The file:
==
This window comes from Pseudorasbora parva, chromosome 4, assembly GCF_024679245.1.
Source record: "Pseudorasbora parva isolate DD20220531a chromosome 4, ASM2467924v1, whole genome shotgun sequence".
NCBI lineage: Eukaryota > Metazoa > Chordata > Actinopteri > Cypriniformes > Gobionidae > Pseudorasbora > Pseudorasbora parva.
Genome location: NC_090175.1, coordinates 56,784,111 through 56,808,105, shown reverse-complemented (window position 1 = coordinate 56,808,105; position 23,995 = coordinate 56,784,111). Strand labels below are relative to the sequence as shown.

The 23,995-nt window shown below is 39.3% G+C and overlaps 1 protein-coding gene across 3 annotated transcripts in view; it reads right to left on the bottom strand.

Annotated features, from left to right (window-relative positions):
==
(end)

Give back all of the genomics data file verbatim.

This window comes from Pseudorasbora parva, chromosome 4, assembly GCF_024679245.1.
Source record: "Pseudorasbora parva isolate DD20220531a chromosome 4, ASM2467924v1, whole genome shotgun sequence".
NCBI lineage: Eukaryota > Metazoa > Chordata > Actinopteri > Cypriniformes > Gobionidae > Pseudorasbora > Pseudorasbora parva.
Genome location: NC_090175.1, coordinates 56,784,111 through 56,808,105, shown reverse-complemented (window position 1 = coordinate 56,808,105; position 23,995 = coordinate 56,784,111). Strand labels below are relative to the sequence as shown.

The 23,995-nt window shown below is 39.3% G+C and overlaps 1 protein-coding gene across 3 annotated transcripts in view; it reads right to left on the bottom strand.

Annotated features, from left to right (window-relative positions):